3-rx.comCustomer Support
HomeAbout UsFAQContactHelp
News Center
Health Centers
Medical Encyclopedia
Drugs & Medications
Diseases & Conditions
Medical Symptoms
Med. Tests & Exams
Surgery & Procedures
Injuries & Wounds
Diet & Nutrition
Special Topics

\"$alt_text\"');"); } else { echo"\"$alt_text\""; } ?>

You are here : 3-RX.com > Drugs & Medications > Quick Drug Information (DrugNotes) > Varicella Virus Vaccine (Injection)

Varicella Virus Vaccine (Injection)

Varicella Virus Vaccine (ver-a-SEL-la VYE-rus vak-seen)

Prevents varicella virus (chickenpox) in adults and children over 12 months old.

Brand Name(s):

There may be other brand names for this medicine.

When This Medicine Should Not Be Used:

You should not use this medicine if you have had an allergic reaction to this vaccine, to gelatin, or to neomycin. You should not get this vaccine if you have a blood or bone marrow disorder, AIDS, tuberculosis, an infection with fever or if you are pregnant or are receiving anti-cancer medicines, corticosteroid medicine such as prednisone, or other medicines that keep your body from fighting infection.

How to Use This Medicine:


  • An SC injection is a shot that is given just under your skin (usually in the back of your upper arm).
  • Your doctor or nurse will give you or your child the shot.
  • Teenagers older than 13 and adults should have a "booster" shot 4 to 8 weeks after the first vaccine.
  • Children 12 months to 12 years old only need one shot and no booster.

If a dose is missed:

  • The booster shot needs to be given within 4 to 8 weeks after the first vaccine. Be sure to keep your appointment for the booster.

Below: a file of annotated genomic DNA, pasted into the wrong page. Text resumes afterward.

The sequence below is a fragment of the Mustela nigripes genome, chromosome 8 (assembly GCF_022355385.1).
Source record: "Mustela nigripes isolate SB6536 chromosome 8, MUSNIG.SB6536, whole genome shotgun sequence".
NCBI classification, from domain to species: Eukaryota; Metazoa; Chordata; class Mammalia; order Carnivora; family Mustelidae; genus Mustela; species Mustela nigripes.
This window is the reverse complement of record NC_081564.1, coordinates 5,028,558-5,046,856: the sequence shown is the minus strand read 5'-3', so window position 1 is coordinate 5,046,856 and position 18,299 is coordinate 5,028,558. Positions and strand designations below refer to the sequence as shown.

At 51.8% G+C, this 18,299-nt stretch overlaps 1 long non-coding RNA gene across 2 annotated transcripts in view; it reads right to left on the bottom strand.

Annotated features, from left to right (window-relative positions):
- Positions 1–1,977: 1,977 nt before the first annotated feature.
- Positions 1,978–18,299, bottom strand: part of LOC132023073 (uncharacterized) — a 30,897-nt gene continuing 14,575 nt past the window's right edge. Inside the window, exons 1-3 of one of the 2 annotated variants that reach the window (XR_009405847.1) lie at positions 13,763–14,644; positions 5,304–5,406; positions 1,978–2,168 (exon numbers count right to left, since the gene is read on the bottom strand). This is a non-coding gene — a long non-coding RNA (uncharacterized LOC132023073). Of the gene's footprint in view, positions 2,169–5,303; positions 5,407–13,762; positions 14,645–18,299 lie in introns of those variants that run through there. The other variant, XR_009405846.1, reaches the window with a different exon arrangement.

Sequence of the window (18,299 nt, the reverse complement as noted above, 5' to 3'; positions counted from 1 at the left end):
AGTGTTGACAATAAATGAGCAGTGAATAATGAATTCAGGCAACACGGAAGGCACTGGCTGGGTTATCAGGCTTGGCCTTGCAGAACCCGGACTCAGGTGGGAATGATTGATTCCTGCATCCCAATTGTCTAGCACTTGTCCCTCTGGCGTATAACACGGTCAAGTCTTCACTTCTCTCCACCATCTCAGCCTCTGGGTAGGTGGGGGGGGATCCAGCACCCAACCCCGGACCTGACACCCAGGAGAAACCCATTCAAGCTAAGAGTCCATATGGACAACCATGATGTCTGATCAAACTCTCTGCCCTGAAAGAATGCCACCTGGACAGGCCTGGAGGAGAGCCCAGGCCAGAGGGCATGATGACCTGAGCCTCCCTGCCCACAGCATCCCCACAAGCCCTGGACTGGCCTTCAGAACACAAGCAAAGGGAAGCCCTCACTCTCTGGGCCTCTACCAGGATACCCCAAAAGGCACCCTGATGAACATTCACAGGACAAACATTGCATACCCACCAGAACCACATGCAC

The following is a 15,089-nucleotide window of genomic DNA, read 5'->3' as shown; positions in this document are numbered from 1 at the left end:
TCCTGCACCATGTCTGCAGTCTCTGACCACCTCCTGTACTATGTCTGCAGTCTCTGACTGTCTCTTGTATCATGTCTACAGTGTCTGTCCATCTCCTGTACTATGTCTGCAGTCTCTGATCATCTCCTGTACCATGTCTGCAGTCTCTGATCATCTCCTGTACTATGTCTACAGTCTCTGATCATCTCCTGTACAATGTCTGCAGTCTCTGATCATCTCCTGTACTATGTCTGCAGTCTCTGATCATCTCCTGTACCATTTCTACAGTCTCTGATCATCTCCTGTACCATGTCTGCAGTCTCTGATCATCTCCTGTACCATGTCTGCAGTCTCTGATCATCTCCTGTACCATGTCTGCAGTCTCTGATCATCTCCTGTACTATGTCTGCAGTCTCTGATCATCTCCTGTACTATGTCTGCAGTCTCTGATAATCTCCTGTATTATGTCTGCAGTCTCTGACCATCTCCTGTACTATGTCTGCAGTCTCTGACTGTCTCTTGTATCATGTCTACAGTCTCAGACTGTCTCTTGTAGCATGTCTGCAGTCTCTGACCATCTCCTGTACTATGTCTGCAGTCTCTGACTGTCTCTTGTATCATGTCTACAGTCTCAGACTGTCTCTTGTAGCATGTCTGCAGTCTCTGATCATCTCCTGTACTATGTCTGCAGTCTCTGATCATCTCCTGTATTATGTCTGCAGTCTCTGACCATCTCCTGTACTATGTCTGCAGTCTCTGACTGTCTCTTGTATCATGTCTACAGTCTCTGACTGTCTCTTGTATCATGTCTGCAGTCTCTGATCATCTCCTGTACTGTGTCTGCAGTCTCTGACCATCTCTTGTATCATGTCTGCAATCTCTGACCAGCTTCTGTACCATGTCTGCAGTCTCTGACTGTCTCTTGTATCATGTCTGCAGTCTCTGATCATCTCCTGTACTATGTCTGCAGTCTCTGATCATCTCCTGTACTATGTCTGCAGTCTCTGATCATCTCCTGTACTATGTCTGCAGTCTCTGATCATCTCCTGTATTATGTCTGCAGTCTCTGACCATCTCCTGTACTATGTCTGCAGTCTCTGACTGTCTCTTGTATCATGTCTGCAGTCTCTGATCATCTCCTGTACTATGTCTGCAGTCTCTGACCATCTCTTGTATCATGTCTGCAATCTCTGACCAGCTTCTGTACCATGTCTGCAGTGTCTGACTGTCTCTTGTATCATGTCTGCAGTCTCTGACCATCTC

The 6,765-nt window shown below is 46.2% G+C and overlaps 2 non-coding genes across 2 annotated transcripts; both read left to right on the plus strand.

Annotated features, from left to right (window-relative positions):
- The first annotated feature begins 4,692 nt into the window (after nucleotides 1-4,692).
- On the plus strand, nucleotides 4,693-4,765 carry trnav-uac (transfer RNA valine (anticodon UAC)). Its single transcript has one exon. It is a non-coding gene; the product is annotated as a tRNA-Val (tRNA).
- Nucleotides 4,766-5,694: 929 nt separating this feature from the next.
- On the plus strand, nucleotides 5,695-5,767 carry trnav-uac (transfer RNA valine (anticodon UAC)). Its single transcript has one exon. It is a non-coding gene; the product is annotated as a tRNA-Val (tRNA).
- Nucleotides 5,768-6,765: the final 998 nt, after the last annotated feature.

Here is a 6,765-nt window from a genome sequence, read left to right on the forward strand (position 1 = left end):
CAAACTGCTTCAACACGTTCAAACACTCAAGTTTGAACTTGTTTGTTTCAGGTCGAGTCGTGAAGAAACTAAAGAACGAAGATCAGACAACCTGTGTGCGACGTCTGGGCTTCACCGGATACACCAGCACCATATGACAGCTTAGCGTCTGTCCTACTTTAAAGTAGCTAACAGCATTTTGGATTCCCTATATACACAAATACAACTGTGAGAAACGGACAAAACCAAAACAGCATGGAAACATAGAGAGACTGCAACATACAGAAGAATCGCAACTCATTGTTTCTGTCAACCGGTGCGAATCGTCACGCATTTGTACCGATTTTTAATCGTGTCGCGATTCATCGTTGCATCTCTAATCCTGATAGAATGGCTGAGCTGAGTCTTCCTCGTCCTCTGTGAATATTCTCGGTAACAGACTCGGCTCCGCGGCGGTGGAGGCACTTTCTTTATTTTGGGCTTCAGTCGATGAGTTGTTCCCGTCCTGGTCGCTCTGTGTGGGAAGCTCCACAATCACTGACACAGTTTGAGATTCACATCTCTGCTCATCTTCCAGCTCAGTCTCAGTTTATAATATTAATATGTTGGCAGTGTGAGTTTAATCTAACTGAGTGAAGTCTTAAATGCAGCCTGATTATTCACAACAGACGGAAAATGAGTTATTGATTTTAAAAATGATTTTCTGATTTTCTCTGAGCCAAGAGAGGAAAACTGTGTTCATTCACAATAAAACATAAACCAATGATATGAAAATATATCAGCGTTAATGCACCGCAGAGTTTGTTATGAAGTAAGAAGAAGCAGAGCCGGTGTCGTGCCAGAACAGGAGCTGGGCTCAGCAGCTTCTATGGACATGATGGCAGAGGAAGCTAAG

Drugs and Foods to Avoid:

Ask your doctor or pharmacist before using any other medicine, including over-the-counter medicines, vitamins, and herbal products.

  • Children and teenagers should not take aspirin or medicines that contain aspirin (such as some cold medicines) for 6 weeks after being given varicella vaccine.
Warnings While Using This Medicine:

  • You may be able to pass the virus to other people after getting this vaccine. People who are most at risk of catching the virus from you are pregnant women, newborn babies, and people whose bodies cannot fight infection (such as with bone marrow disease, anti-cancer drug treatment, or AIDS). Talk to your doctor about this risk.
  • If you develop a rash after getting the varicella vaccine, avoid close contact with people at high risk for catching the virus until after your rash is gone and any skin sores have completely healed.
  • Make sure your doctor knows if you have recently had a blood or plasma transfusion or if you have received immune globulin.
  • Avoid getting pregnant for 3 months after getting this vaccine.
  • If you are breastfeeding, talk to your doctor before getting this vaccine.
Possible Side Effects While Using This Medicine:

Call your doctor right away if you notice any of these side effects:

  • Fever higher than 102° F

If you notice these less serious side effects, talk with your doctor:

  • Pain, redness, or rash where the shot is given
  • All-over skin rash or pox
  • Cough, chills, cold-like symptoms
  • Nervousness, trouble sleeping
  • Tiredness, headache
  • Diarrhea, vomiting, loss of appetite
If you notice other side effects that you think are caused by this medicine, tell your doctor.

\"$alt_text\"');"); } else { echo"\"$alt_text\""; } ?>

Home | About Us | FAQ | Contact | Advertising Policy | Privacy Policy | Bookmark Site